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Negotiating the Social Family: Migrant Live-in Elder Care-workers in Taiwan

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Abstract In response to difficulties faced by families in caring for the aged, the government of Taiwan launched a foreign live-in caregiver programme in 1992. This paper draws upon literature on family, domestic work and motives for caregiving to examine how the long-term co-residence of migrant live-in elder care-workers reconfigures Taiwanese families. Our analysis, based on in-depth interviews conducted in the summer of 2009 with 20 Vietnamese migrant live-in care-workers, uses the concept of ‘social family’ to document the close emotional and quasi-familial relationships between foreign care-workers and members of Taiwanese families. Narratives shed light on the dynamics of these relationships and show the limitations of the concept. The inherent asymmetrical employer-employee power relationship remains, while workers constantly negotiate contradictory feelings and positions in the intimate sphere of the employers’ private homes. This paper emphasizes the mutual dependency that migrants experience as both workers and members of a new family. Rather than being seen as cheap, disposable labour, migrants become indispensable to the families. It is this dependency and intimacy that make them part of the family, but also continues to make them vulnerable to abuse.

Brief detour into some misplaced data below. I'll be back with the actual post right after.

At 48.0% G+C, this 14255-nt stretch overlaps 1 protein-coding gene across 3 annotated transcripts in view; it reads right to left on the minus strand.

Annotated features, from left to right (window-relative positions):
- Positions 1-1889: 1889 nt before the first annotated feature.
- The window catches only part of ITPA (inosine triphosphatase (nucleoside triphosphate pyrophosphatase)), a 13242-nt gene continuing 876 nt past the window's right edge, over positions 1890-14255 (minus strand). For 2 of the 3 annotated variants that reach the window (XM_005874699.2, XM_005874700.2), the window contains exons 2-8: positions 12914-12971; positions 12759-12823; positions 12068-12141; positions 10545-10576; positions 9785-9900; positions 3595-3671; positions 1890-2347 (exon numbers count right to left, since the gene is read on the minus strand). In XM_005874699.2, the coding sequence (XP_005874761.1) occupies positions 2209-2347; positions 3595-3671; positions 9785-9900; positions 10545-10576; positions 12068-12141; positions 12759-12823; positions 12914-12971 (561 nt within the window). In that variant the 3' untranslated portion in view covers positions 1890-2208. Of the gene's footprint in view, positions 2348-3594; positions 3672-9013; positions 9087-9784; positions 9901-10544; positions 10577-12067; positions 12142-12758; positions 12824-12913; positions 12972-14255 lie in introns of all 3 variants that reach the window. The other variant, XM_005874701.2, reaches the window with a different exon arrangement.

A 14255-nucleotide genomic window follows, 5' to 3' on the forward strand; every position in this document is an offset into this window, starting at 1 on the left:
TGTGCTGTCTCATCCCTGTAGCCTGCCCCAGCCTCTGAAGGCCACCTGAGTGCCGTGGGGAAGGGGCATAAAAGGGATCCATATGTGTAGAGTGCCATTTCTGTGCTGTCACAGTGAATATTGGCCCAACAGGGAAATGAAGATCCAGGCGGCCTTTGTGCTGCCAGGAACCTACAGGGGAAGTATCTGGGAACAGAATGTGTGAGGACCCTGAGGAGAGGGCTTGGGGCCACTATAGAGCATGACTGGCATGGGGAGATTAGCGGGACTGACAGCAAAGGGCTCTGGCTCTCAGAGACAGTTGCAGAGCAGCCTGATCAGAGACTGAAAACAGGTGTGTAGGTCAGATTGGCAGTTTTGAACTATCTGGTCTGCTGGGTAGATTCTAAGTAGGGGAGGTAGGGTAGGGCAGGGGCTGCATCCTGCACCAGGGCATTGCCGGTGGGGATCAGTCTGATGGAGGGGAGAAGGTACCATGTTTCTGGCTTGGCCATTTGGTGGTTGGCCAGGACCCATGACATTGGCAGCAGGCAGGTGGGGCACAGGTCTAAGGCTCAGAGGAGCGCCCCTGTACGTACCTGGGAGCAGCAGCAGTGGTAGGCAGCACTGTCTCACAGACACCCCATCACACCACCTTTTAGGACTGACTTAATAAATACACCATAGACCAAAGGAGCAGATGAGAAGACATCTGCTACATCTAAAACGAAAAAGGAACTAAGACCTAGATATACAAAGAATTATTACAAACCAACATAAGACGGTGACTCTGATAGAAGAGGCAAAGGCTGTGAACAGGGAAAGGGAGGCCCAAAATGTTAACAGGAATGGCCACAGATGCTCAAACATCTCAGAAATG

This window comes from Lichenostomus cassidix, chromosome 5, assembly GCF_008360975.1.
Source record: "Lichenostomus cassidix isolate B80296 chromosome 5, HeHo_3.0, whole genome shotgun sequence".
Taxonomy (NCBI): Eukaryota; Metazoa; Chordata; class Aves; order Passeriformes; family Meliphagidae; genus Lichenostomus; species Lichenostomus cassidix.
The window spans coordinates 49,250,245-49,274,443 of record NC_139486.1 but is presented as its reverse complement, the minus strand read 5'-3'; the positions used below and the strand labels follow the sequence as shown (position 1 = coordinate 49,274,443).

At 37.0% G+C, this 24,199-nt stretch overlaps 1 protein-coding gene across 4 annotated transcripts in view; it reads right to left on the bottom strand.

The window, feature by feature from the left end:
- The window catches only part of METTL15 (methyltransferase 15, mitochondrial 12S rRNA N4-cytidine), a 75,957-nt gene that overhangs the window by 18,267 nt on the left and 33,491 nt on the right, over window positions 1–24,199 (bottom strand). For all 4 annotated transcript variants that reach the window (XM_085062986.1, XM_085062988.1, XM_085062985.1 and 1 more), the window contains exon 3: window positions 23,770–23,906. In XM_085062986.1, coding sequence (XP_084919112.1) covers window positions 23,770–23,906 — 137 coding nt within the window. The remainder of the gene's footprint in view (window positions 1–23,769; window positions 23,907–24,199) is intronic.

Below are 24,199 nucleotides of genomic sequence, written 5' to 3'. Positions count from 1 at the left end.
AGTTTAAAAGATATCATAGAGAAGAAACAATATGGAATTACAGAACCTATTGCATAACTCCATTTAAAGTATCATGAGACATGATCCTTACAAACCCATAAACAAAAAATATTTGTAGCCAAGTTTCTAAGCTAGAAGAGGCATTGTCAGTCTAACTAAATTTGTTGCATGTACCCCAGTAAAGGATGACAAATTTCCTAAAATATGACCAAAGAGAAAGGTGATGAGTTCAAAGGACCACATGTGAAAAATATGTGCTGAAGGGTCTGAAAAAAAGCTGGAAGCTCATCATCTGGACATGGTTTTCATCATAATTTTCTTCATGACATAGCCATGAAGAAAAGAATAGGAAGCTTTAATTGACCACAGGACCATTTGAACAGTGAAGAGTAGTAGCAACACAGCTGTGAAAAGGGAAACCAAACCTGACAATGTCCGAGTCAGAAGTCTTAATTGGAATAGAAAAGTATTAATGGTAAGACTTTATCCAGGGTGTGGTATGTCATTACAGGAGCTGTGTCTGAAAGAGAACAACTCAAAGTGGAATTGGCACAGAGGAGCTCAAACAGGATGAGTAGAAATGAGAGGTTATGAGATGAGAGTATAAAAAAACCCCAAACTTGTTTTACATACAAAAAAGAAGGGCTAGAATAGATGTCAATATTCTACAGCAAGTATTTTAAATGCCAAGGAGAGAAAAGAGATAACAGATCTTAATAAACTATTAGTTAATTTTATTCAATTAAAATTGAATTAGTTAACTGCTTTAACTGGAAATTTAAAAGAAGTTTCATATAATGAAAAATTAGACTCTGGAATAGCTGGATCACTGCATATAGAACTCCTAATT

Affiliations: 1: The University of Western Ontario


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